July 12

vCenter Server Appliance: Recovering from out of diskspace…

Houston, we have  a problem

This week I had a major problem. My vCenter Server Appliance just stopped working for apparent reason. I couldn’t login via the web or vSphere client. All I was getting was an error about not being able to connect to the lookup service, that would appear after the logon attempt stating “Failed to connect to VMware Lookup Service – https://vcnyc.corp..com:7444/lookupservice/sdk.

Screen Shot 2013-07-06 at 05.08.52

Things started to look worrying when I was able to sniff around the appliance management web-page (the one on port 5480). Everything looked to be running, there was just one thing the DB was 100%

Screen Shot 2013-07-06 at 04.48.33

In my experience something at utilised to 100% is generally a problem, especially when it comes to storage. In my case I was using a local PostGres database which is stored on the appliance itself – and it had run out of space. I’m prepared to admit that might have been my fault. vCSA scales to some 5 ESX hosts, and some 50 VMs. But there’s been times I’ve had 9 hosts. I can’t say honestly either way if have had more than 50 VMs (although right now I have nearly 60 VMs and Templates) I doubt it. I don’t have enough RAM for that! It also turns out that could have dialed down the retention of data in the database to keep it skinny.

Sure enough a quick google, I was able to find folks in the vCommunity who had the same experience. I decided to open a internal bugzilla ticket with our support folks, and my worst fears were confirmed. There’s a couple of resolutions to this problem:

  1. Hit the big reset button and zap the database…
  2. Create a new disk, partition and copy the DB files to the new location…
  3. Increase the size of the VMDK, and use a re-partitioning tool to increase the disk space

Clearly, (1) is not a terrifically good option – I’ve got vCD, vCAC, vDP, VR, vCC and View all in some way configured for the vCenter. Zapping the database would pull the rug under the configuration of all these other components. Option (2) seems a bit of faff to me. And option (3) is what I would do if I was experiencing this issue on any other system.

Houston, we have a solution

The first job was to identify in which disk and which partition the database is located. I worked that from interpreting some stuff the support guys had asked me to do. They’d got me to run:

du -h /storage/db/

Using the mount command I worked out that the DB was on /dev/sdb3. The second disk (B),third partition(3):

Screen Shot 2013-07-06 at 05.12.18

To increase the 2nd VMDK, after that I decided to snapshot the VM,and then use a tool like qparted to increase /dev/sdb3. If something went wrong I could revert the VM and try option (2). The order of this important. You cannot snapshot a VM, and then increase the size of the disk. But you can increase the size of the disk, snapshot – and then repartition. The snapshot will protect you from the situation where the repartition goes belly-up.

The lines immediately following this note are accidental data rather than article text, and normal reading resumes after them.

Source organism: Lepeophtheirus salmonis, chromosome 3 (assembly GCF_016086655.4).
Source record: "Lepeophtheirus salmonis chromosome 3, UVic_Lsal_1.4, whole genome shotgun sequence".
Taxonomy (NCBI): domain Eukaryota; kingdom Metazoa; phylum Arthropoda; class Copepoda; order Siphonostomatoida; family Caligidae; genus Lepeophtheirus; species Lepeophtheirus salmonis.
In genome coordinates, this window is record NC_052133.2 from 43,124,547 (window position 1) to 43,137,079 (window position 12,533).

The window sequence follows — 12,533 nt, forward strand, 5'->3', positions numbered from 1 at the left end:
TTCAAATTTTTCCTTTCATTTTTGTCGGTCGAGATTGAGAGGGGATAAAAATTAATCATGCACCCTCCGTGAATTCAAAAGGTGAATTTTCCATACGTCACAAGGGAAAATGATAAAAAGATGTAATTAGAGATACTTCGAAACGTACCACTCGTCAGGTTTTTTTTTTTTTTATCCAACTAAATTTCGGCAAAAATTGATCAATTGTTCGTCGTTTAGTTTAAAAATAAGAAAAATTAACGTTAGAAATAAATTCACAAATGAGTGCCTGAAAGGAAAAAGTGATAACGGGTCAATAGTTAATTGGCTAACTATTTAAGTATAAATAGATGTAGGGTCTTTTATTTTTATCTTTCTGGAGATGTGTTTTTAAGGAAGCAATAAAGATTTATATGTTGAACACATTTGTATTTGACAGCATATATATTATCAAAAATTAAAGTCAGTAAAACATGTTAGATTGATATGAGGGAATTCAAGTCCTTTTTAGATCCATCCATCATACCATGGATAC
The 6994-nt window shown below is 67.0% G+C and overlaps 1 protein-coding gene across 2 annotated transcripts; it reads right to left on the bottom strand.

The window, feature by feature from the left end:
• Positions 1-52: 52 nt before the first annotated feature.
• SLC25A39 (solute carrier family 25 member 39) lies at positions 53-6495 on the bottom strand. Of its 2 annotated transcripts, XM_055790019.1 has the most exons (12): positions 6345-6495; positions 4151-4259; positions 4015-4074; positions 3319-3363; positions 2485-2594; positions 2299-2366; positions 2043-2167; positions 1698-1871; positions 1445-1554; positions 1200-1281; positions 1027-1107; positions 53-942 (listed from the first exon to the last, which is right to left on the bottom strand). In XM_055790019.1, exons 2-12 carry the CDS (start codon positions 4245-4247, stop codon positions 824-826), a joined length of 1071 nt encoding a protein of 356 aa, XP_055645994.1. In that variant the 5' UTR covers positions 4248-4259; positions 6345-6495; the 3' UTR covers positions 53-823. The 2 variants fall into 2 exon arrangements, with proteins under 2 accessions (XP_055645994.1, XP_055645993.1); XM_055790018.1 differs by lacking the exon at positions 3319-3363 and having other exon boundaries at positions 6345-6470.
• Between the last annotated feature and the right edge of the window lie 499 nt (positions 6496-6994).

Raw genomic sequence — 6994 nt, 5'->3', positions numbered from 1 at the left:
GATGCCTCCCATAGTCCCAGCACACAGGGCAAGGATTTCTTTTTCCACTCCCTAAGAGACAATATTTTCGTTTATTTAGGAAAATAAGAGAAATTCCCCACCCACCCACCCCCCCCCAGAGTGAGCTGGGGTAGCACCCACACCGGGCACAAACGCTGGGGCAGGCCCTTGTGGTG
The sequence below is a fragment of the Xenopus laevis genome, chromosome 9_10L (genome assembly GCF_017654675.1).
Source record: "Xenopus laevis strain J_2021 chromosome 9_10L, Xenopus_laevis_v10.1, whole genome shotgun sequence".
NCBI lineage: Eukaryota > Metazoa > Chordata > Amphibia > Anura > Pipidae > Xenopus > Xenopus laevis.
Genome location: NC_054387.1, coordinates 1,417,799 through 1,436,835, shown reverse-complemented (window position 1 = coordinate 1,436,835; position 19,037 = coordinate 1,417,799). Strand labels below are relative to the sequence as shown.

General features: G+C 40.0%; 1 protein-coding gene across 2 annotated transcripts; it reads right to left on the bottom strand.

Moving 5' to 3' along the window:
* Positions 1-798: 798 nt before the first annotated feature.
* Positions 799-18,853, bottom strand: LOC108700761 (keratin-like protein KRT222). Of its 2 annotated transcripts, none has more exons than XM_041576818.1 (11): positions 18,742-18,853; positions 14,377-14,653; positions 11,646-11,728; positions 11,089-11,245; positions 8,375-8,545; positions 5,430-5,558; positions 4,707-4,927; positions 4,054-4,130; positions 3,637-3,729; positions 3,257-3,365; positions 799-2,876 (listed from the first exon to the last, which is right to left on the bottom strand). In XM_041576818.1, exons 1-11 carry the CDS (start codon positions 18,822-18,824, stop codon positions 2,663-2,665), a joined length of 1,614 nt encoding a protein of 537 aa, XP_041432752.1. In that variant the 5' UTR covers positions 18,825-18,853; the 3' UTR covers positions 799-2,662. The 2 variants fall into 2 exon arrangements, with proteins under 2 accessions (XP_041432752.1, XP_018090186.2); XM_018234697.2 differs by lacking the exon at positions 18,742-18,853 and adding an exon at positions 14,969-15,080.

TIP: I recommend gracefully shutdown the vCenter in the situation. It has 8GB memory allocation so taking a snapshot whilst powered on means creating a memory file of 8GB. The vCenter is inaccessible, and if you using qparted you have boot from DVD .ISO to get exclusive access to the disk anyway. So that would be:

1. Shutdown

2. Increase disk size

3. Snapshot

4. Attach DVD .iso containing qparted

5. Use qparted to resize the disk.

That first step was easy, all I need to was increase a spinner. How much by? Well, the VMDK is thin provisioned, and on volume with 1379GB of free space. So decided to crank it up from 60GB to 200GB.

Screen Shot 2013-07-06 at 07.34.13

6. Next we boot to the DVD. gparted is a very simple utility – switch to the disk (sda to sdb), right-click the partition – select resize – drag the partition to take up the new free space, click OK and Click Apply…

Screen Shot 2013-07-06 at 07.32.40

7. A reboot of the appliance, bought the vCenter up again, and the DB had enough space…

Screen Shot 2013-07-07 at 10.54.49

Houston how can we stop this happening again…

I think there’s a couple of ways to avoid this:

  • Don’t use the embedded DB with the vCSA, and always use an external DB where it maybe easier to monitor and manage the disk space… The difficulty here is the only external DB supported by the vCSA is Oracle. So whilst a home lab might get away with OracleXE – that’s something that’s probably not supported in production, and price option as well. 
  • Wait for a bug fix from VMware. Apparently, this is known issue with the embedded DB and it will be resolved in future releases
  • Personal Recommend: I would recommend increasing the disk space, and change your retention settings to make sure the DB is being purged of stale data…

Database Retention Settings and Statistics Intervals.


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Posted July 12, 2013 by Michelle Laverick in category "vSphere